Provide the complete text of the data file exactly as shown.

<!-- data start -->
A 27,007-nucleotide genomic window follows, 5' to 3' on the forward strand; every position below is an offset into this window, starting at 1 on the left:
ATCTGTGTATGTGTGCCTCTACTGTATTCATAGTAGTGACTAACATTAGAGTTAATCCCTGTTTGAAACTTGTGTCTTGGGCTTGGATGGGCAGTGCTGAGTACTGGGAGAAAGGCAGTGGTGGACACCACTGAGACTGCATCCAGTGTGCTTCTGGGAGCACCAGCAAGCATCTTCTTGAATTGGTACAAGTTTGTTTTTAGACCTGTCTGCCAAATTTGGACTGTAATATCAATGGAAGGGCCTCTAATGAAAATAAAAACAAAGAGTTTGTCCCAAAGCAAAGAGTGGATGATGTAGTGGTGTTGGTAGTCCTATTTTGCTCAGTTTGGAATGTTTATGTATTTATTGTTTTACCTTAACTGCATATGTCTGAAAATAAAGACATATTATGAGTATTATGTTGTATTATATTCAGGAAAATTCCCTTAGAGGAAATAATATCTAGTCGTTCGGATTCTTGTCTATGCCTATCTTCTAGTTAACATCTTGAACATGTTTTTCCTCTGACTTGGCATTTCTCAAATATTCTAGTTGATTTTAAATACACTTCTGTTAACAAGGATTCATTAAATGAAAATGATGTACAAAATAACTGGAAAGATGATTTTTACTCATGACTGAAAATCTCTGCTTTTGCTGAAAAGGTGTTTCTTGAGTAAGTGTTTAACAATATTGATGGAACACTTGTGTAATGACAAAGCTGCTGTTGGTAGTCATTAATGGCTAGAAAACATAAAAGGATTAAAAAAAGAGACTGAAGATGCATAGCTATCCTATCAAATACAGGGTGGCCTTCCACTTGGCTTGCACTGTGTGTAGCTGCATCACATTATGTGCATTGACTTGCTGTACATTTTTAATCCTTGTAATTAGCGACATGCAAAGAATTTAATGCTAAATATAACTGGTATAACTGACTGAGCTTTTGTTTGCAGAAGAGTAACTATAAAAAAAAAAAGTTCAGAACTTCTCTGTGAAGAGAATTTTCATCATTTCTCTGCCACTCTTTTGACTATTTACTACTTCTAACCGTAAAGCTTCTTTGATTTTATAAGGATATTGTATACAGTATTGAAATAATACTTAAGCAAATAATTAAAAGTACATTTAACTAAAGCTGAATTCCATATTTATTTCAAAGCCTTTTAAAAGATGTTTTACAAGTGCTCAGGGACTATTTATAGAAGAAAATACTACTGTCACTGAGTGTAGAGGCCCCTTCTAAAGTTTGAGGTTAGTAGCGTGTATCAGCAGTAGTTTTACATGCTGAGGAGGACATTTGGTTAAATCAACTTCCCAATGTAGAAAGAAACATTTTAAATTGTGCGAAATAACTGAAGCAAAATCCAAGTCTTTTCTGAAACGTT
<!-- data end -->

A 27,007-nucleotide genomic window follows, 5' to 3' on the forward strand; every position below is an offset into this window, starting at 1 on the left:
ATCTGTGTATGTGTGCCTCTACTGTATTCATAGTAGTGACTAACATTAGAGTTAATCCCTGTTTGAAACTTGTGTCTTGGGCTTGGATGGGCAGTGCTGAGTACTGGGAGAAAGGCAGTGGTGGACACCACTGAGACTGCATCCAGTGTGCTTCTGGGAGCACCAGCAAGCATCTTCTTGAATTGGTACAAGTTTGTTTTTAGACCTGTCTGCCAAATTTGGACTGTAATATCAATGGAAGGGCCTCTAATGAAAATAAAAACAAAGAGTTTGTCCCAAAGCAAAGAGTGGATGATGTAGTGGTGTTGGTAGTCCTATTTTGCTCAGTTTGGAATGTTTATGTATTTATTGTTTTACCTTAACTGCATATGTCTGAAAATAAAGACATATTATGAGTATTATGTTGTATTATATTCAGGAAAATTCCCTTAGAGGAAATAATATCTAGTCGTTCGGATTCTTGTCTATGCCTATCTTCTAGTTAACATCTTGAACATGTTTTTCCTCTGACTTGGCATTTCTCAAATATTCTAGTTGATTTTAAATACACTTCTGTTAACAAGGATTCATTAAATGAAAATGATGTACAAAATAACTGGAAAGATGATTTTTACTCATGACTGAAAATCTCTGCTTTTGCTGAAAAGGTGTTTCTTGAGTAAGTGTTTAACAATATTGATGGAACACTTGTGTAATGACAAAGCTGCTGTTGGTAGTCATTAATGGCTAGAAAACATAAAAGGATTAAAAAAAGAGACTGAAGATGCATAGCTATCCTATCAAATACAGGGTGGCCTTCCACTTGGCTTGCACTGTGTGTAGCTGCATCACATTATGTGCATTGACTTGCTGTACATTTTTAATCCTTGTAATTAGCGACATGCAAAGAATTTAATGCTAAATATAACTGGTATAACTGACTGAGCTTTTGTTTGCAGAAGAGTAACTATAAAAAAAAAAAGTTCAGAACTTCTCTGTGAAGAGAATTTTCATCATTTCTCTGCCACTCTTTTGACTATTTACTACTTCTAACCGTAAAGCTTCTTTGATTTTATAAGGATATTGTATACAGTATTGAAATAATACTTAAGCAAATAATTAAAAGTACATTTAACTAAAGCTGAATTCCATATTTATTTCAAAGCCTTTTAAAAGATGTTTTACAAGTGCTCAGGGACTATTTATAGAAGAAAATACTACTGTCACTGAGTGTAGAGGCCCCTTCTAAAGTTTGAGGTTAGTAGCGTGTATCAGCAGTAGTTTTACATGCTGAGGAGGACATTTGGTTAAATCAACTTCCCAATGTAGAAAGAAACATTTTAAATTGTGCGAAATAACTGAAGCAAAATCCAAGTCTTTTCTGAAACGTT